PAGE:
For the first time ever, scientists have observed a star swallowing a planet whole.
About 10,000-15,000 years ago, an aging Sun-like star engulfed a planet about the size of Jupiter as it expanded. Now, thousands of years later, astronomers were able to observe the spectacular galactic event, according to a new study published Wednesday in the journal Nature.
Using data from CalTech’s Palomar Observatory and NASA’s NEOWISE (Near-Earth Object Wide Field Infrared Survey Explorer) spacecraft, researchers were able to capture the light emitted as the star ate the planet.
“This type of event has been predicted for decades, but until now we have never actually observed how this process plays out,” Kishalay De, the study’s lead author, stated, per NASA.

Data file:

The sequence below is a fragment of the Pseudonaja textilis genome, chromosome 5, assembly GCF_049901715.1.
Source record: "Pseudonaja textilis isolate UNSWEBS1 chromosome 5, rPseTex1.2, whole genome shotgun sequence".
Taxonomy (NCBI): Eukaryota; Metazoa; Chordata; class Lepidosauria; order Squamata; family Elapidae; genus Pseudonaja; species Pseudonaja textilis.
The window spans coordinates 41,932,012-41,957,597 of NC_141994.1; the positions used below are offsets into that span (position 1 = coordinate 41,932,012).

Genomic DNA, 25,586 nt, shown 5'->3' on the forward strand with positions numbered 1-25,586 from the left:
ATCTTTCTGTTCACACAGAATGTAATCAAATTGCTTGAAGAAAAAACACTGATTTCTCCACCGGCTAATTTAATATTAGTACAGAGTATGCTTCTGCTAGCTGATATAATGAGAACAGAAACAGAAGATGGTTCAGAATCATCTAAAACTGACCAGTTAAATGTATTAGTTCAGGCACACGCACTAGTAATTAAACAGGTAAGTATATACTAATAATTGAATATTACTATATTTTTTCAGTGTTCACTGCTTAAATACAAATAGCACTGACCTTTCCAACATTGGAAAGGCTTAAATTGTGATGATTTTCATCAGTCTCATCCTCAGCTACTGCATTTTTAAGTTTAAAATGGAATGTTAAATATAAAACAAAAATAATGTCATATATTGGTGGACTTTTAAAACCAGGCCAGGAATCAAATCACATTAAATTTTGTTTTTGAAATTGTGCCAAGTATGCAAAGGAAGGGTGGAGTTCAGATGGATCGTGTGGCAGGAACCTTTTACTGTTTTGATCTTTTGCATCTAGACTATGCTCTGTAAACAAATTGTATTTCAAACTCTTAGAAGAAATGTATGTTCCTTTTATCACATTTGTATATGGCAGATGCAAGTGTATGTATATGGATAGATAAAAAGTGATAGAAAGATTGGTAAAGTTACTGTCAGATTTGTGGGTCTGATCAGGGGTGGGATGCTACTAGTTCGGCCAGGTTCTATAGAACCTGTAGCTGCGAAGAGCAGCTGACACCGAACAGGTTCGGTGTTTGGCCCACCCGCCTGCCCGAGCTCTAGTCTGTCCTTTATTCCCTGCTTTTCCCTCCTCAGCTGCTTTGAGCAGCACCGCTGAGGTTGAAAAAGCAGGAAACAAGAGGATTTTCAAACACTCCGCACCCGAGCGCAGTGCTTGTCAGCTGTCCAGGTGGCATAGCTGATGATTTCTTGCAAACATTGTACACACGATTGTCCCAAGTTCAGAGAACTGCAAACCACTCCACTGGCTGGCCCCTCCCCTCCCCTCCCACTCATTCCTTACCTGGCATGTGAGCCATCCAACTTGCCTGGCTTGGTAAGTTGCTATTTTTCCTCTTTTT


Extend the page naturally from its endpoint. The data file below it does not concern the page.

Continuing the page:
The researchers’ observation also gives a look into what could happen when our Sun eventually expands, consuming nearby planets, according to a video posted to twitter by Caltech.
Our own sun will consume Mercury, Venus, and likely Earth in much the same way that we see this star consuming its nearby planet (but we've got about 5 billion years until that happens!). pic.twitter.com/a30HaDyc2H— Caltech (@Caltech) May 3, 2023
“If it’s any consolation, this will happen in about 5 billion years,” Morgan MacLeod of the Harvard-Smithsonian Center for Astrophysics and co-author of the study told The Associated Press.